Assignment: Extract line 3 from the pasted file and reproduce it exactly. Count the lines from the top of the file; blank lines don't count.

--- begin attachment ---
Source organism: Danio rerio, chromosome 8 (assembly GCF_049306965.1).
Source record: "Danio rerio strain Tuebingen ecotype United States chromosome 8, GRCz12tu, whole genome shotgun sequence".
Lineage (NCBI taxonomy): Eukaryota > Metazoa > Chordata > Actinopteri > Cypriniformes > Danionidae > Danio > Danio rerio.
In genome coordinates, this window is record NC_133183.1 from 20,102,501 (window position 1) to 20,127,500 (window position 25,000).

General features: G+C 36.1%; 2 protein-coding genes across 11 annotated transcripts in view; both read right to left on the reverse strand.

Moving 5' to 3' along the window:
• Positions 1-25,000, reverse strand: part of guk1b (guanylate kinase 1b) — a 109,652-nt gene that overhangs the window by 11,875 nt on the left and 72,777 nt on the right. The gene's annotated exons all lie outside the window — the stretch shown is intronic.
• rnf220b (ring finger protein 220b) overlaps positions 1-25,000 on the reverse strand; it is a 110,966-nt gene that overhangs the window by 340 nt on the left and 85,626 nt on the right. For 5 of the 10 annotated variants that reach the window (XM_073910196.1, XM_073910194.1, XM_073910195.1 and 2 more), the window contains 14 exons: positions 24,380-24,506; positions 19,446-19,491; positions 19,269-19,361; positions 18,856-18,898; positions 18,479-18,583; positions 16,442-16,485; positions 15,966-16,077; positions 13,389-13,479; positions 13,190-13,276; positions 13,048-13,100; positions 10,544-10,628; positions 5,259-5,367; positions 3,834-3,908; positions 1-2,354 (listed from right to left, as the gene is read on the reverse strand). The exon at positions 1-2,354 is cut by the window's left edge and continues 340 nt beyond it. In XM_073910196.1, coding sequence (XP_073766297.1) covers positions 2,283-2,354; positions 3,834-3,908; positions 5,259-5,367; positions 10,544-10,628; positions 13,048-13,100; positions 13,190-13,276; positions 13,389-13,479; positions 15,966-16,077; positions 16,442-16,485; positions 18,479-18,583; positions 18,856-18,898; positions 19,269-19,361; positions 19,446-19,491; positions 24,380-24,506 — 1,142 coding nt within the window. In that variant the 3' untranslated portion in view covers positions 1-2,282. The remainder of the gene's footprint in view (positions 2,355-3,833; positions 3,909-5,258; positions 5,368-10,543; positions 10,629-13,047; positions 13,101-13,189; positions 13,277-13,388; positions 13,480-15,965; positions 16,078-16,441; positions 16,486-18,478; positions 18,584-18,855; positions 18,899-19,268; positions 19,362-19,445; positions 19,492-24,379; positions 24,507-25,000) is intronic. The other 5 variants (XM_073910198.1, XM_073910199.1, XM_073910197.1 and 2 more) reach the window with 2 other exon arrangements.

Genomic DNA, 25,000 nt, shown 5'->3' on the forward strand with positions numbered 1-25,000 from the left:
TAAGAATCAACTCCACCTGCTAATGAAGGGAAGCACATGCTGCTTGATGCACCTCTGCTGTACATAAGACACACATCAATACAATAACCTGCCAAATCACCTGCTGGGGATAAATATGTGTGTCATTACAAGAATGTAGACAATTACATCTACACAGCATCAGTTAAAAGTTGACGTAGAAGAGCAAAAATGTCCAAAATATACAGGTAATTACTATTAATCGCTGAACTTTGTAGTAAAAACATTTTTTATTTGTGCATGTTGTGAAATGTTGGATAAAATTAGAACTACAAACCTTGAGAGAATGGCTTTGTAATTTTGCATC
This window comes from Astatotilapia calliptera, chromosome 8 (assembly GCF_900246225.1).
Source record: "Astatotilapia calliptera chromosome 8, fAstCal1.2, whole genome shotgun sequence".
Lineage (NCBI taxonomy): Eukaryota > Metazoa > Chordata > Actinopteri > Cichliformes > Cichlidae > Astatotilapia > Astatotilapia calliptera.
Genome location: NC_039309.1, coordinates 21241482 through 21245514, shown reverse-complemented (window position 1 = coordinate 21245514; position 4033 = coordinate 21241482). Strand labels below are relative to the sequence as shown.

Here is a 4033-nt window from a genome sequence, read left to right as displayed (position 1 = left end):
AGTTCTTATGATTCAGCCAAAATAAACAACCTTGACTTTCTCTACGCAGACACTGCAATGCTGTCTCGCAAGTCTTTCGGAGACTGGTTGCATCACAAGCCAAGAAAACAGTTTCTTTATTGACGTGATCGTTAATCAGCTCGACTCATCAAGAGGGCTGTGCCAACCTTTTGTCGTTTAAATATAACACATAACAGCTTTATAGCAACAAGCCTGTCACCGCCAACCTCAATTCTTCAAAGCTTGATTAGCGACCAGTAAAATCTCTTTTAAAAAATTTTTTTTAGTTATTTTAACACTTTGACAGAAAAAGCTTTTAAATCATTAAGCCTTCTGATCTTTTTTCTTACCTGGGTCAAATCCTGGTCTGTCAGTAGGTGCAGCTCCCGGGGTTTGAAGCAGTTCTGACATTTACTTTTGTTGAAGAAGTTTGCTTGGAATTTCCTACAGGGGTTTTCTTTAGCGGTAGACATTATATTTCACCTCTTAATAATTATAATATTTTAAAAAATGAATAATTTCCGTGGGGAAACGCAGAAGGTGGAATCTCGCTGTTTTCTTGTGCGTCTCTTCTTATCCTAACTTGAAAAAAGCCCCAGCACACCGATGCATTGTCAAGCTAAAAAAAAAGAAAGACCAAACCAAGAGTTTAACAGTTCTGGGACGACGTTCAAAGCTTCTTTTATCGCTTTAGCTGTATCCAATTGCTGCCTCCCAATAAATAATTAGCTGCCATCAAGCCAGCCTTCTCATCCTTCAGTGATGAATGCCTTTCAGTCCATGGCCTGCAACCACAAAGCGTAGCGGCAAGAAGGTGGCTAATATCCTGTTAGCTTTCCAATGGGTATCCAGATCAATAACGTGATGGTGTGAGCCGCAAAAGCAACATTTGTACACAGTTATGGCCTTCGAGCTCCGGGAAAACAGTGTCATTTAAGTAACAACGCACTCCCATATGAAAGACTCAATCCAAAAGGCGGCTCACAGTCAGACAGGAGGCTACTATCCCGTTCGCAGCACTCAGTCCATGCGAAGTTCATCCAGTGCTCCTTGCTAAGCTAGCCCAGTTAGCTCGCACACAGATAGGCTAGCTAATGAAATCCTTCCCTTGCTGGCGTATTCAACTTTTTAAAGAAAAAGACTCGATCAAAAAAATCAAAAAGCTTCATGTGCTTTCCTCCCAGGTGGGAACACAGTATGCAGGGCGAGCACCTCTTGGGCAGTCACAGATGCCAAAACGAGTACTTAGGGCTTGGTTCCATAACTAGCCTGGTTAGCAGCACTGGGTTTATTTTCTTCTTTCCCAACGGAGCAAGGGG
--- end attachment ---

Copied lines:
Lineage (NCBI taxonomy): Eukaryota > Metazoa > Chordata > Actinopteri > Cypriniformes > Danionidae > Danio > Danio rerio.